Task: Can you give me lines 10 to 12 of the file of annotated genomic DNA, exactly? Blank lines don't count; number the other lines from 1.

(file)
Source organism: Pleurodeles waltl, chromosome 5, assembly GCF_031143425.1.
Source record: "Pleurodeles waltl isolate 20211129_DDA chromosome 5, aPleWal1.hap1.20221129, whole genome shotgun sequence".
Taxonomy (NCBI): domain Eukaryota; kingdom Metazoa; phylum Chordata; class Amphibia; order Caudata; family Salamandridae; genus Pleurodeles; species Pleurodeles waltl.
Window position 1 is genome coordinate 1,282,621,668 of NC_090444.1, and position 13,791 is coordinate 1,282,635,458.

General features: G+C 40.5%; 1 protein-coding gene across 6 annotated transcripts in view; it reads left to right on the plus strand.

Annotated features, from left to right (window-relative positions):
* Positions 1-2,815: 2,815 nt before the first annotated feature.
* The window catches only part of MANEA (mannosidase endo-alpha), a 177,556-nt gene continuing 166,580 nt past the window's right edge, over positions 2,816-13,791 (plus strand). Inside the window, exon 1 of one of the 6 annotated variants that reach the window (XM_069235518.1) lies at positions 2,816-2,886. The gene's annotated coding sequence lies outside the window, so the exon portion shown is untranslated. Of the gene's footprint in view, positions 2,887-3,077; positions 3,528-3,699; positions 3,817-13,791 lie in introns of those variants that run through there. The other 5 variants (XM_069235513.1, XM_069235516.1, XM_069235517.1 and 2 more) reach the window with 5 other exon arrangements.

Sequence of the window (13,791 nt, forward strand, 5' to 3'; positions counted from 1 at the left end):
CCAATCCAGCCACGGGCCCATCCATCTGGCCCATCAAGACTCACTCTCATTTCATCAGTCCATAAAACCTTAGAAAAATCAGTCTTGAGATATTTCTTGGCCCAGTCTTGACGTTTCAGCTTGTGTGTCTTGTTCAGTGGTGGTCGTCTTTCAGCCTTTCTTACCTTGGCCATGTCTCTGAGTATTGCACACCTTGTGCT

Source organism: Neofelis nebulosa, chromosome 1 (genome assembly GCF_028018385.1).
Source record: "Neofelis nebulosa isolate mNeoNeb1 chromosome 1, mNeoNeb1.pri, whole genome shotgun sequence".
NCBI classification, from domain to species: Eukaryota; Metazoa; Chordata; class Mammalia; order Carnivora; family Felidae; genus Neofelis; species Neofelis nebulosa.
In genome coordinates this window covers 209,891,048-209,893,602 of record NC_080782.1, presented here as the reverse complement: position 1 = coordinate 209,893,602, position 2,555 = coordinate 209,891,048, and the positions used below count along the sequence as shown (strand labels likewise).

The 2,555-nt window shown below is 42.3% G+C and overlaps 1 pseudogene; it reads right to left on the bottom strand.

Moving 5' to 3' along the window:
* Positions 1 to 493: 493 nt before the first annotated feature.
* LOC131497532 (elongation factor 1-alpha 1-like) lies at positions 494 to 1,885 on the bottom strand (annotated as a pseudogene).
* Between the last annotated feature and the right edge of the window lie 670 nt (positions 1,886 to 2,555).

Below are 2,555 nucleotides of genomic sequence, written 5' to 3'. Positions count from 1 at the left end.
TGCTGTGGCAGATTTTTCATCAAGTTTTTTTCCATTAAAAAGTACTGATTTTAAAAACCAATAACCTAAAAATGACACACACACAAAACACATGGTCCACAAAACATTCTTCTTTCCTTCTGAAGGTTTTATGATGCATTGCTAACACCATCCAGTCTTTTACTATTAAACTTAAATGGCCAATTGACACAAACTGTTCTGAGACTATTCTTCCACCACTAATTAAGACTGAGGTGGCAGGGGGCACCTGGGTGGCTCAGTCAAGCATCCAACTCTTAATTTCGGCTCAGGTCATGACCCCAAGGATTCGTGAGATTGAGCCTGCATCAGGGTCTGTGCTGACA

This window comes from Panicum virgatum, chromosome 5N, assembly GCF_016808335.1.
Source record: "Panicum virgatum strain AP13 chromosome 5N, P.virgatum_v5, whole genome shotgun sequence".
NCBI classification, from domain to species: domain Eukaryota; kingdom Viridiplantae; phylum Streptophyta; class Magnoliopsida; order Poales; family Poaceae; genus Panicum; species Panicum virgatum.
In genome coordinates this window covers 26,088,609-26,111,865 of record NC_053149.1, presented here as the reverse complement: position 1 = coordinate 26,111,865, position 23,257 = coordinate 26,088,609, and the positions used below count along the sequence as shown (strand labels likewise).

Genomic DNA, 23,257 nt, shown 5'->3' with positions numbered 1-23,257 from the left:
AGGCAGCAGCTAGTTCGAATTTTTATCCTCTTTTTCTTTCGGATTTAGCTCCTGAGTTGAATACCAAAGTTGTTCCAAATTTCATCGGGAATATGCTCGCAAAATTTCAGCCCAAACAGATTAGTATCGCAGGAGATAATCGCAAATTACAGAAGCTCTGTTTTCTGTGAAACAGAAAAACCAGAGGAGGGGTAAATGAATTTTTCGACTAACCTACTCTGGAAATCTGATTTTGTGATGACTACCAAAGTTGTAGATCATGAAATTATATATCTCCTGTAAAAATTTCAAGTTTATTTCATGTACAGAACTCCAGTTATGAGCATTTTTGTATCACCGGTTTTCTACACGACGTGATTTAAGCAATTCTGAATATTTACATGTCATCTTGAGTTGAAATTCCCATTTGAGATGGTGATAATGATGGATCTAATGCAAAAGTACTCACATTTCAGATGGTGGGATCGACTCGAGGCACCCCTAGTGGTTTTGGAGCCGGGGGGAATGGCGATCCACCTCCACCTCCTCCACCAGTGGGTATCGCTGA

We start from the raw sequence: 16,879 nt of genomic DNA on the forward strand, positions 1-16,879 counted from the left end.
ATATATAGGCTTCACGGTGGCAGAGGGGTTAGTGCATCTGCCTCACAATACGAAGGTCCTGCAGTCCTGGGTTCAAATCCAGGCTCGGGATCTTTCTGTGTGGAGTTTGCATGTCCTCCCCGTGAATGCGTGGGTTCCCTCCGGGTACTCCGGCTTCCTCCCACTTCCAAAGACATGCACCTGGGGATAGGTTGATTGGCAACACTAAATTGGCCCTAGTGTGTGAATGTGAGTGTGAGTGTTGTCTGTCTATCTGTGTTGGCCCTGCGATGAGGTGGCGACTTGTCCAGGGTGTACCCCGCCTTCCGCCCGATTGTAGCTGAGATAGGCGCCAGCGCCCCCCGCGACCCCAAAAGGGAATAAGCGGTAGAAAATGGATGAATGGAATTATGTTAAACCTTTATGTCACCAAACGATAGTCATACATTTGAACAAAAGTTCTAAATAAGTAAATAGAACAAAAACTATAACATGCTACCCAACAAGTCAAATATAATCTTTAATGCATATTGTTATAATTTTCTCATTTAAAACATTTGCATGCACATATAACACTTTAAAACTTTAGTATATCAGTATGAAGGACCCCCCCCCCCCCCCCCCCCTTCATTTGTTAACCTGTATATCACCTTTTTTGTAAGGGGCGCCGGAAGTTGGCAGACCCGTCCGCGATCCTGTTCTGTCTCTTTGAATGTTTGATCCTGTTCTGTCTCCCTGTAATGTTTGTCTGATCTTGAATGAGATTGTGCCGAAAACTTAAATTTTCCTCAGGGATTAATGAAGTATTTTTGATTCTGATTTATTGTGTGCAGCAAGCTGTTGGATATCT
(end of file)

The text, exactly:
CCAATCCAGCCACGGGCCCATCCATCTGGCCCATCAAGACTCACTCTCATTTCATCAGTCCATAAAACCTTAGAAAAATCAGTCTTGAGATATTTCTTGGCCCAGTCTTGACGTTTCAGCTTGTGTGTCTTGTTCAGTGGTGGTCGTCTTTCAGCCTTTCTTACCTTGGCCATGTCTCTGAGTATTGCACACCTTGTGCT

Source organism: Neofelis nebulosa, chromosome 1 (genome assembly GCF_028018385.1).
Source record: "Neofelis nebulosa isolate mNeoNeb1 chromosome 1, mNeoNeb1.pri, whole genome shotgun sequence".